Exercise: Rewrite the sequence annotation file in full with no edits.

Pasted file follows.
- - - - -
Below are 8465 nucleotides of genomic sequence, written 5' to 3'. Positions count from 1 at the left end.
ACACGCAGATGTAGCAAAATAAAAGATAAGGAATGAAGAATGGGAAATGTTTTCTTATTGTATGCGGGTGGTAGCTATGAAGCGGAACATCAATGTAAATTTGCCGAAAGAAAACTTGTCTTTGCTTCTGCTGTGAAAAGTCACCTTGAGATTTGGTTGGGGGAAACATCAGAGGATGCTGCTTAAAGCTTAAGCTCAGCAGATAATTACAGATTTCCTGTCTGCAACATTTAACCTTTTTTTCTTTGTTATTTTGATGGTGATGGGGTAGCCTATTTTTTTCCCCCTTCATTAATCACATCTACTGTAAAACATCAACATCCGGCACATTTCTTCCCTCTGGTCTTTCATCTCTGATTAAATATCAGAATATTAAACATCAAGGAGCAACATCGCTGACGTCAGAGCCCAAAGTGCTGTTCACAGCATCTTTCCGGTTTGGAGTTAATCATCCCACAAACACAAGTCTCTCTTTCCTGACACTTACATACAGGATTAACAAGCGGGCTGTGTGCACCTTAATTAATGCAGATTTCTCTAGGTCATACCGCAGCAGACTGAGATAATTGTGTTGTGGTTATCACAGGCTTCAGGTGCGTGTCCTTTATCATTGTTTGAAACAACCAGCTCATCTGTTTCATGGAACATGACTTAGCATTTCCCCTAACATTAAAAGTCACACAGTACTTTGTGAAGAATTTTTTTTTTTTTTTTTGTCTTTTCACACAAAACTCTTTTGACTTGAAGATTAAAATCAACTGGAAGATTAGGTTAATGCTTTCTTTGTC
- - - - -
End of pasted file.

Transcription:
Below are 8465 nucleotides of genomic sequence, written 5' to 3'. Positions count from 1 at the left end.
ACACGCAGATGTAGCAAAATAAAAGATAAGGAATGAAGAATGGGAAATGTTTTCTTATTGTATGCGGGTGGTAGCTATGAAGCGGAACATCAATGTAAATTTGCCGAAAGAAAACTTGTCTTTGCTTCTGCTGTGAAAAGTCACCTTGAGATTTGGTTGGGGGAAACATCAGAGGATGCTGCTTAAAGCTTAAGCTCAGCAGATAATTACAGATTTCCTGTCTGCAACATTTAACCTTTTTTTCTTTGTTATTTTGATGGTGATGGGGTAGCCTATTTTTTTCCCCCTTCATTAATCACATCTACTGTAAAACATCAACATCCGGCACATTTCTTCCCTCTGGTCTTTCATCTCTGATTAAATATCAGAATATTAAACATCAAGGAGCAACATCGCTGACGTCAGAGCCCAAAGTGCTGTTCACAGCATCTTTCCGGTTTGGAGTTAATCATCCCACAAACACAAGTCTCTCTTTCCTGACACTTACATACAGGATTAACAAGCGGGCTGTGTGCACCTTAATTAATGCAGATTTCTCTAGGTCATACCGCAGCAGACTGAGATAATTGTGTTGTGGTTATCACAGGCTTCAGGTGCGTGTCCTTTATCATTGTTTGAAACAACCAGCTCATCTGTTTCATGGAACATGACTTAGCATTTCCCCTAACATTAAAAGTCACACAGTACTTTGTGAAGAATTTTTTTTTTTTTTTTTGTCTTTTCACACAAAACTCTTTTGACTTGAAGATTAAAATCAACTGGAAGATTAGGTTAATGCTTTCTTTGTC